ROCHESTER, NY (WXXI) – A government watchdog agency has found no wrongdoing in the process that led up to the announcement last summer of a proposed loan to Eastman Kodak, a loan that ended up not happening after concerns about how it came together.
According to the Wall Street Journal, the inspector general of the agency that brokered the deal, the U.S. International Development Finance Corporation, found no evidence that employees of that agency had any conflicts of interest in the plans.
And the inspector general, Anthony Zakel did not find any evidence of misconduct on the part of officials with that federal agency, the DFC, according to the WSJ.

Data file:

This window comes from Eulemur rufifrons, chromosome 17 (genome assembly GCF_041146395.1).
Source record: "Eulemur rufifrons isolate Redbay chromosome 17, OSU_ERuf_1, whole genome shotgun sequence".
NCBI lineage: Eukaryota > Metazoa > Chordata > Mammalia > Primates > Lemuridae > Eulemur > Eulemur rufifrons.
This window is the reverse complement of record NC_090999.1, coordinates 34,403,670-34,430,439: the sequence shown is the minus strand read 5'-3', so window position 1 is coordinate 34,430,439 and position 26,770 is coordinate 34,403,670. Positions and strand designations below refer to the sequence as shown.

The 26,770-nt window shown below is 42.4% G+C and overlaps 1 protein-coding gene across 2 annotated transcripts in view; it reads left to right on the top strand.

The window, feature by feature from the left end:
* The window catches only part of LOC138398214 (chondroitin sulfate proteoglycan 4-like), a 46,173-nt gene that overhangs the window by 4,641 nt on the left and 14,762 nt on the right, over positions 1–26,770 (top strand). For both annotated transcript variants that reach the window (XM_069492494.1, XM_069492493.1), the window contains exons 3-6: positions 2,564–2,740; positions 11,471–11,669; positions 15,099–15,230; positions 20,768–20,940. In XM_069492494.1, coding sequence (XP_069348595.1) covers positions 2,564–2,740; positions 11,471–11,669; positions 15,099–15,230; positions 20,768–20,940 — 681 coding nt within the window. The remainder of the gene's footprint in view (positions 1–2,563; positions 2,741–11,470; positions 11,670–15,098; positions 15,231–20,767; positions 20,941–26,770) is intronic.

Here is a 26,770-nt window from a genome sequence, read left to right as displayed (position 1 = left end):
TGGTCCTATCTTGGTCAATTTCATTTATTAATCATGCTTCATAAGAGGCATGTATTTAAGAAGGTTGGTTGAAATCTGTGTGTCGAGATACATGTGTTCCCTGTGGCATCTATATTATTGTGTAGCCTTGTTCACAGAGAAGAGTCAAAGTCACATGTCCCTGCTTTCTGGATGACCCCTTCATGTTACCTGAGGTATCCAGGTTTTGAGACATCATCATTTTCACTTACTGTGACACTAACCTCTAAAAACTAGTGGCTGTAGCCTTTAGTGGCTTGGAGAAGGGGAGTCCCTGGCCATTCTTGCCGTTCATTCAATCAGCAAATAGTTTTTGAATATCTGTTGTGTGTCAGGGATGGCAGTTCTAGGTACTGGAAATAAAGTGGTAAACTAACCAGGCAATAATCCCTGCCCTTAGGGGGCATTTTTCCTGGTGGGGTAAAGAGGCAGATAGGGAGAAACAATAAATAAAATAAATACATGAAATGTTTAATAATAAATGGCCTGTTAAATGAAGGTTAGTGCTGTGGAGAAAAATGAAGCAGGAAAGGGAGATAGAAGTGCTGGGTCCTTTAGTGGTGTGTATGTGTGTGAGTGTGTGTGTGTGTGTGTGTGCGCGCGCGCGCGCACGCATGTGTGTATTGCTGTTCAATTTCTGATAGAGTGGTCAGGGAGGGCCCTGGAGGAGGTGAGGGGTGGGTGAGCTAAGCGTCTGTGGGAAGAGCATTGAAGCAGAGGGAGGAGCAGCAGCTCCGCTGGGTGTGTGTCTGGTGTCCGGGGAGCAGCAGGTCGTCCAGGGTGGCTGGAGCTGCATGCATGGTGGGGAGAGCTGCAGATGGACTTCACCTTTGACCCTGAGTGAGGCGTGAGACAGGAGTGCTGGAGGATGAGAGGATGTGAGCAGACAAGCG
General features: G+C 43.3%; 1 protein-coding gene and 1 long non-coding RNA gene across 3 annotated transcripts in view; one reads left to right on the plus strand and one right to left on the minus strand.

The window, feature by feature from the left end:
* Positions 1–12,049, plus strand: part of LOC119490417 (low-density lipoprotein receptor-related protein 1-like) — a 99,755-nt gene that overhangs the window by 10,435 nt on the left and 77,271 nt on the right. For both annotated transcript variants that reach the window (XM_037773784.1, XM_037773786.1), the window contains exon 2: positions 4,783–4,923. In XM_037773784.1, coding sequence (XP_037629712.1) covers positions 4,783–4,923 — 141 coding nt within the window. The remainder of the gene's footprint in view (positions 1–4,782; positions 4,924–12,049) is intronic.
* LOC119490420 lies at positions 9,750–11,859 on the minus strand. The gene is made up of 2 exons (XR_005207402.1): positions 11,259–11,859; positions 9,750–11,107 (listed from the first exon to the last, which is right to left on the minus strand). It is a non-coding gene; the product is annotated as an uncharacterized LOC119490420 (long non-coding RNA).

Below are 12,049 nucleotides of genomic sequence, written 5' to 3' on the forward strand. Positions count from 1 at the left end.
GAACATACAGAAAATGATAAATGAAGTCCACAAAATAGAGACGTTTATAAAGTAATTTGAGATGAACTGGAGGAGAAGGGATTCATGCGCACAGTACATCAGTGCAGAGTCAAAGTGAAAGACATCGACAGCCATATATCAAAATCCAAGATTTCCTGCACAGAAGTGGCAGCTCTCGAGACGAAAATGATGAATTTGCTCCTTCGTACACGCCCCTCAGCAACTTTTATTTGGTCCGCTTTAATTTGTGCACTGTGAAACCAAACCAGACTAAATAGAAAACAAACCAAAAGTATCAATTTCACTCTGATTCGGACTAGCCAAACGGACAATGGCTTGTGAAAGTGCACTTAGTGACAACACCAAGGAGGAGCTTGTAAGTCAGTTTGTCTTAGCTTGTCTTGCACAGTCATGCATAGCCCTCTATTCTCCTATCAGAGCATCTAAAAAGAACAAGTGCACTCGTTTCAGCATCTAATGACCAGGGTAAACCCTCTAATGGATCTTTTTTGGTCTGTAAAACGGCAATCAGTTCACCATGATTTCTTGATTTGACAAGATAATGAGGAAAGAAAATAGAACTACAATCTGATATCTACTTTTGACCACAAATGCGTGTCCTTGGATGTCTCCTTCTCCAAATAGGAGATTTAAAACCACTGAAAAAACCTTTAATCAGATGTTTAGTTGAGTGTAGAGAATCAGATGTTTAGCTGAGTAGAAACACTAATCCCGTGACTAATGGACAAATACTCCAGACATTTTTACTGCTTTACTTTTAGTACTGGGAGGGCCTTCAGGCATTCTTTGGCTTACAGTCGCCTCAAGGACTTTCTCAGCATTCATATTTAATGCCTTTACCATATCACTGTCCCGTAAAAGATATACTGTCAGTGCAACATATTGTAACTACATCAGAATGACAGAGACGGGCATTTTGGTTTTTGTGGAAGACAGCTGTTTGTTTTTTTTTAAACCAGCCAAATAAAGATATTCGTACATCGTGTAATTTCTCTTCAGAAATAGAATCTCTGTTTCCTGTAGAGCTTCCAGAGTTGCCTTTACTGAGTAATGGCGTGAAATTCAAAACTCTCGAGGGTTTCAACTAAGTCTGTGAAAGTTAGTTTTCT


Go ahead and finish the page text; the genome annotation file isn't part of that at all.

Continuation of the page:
The proposed $765 million loan to Kodak was announced last July as part of the company’s plans to make ingredients used in generic pharmaceuticals. But questions were raised about the timing of the loan announcement. The Securities and Exchange Commission and some congressional committees announced investigations and the DFC put the loan on indefinite hold.
Kodak had also conducted its own internal probe, and that review found the company didn’t break any laws but did find some issues involving corporate governance.
And last month, Kodak CEO Jim Continenza said that the company still plans to move ahead with the pharmaceutical business, even if it doesn’t get a government loan.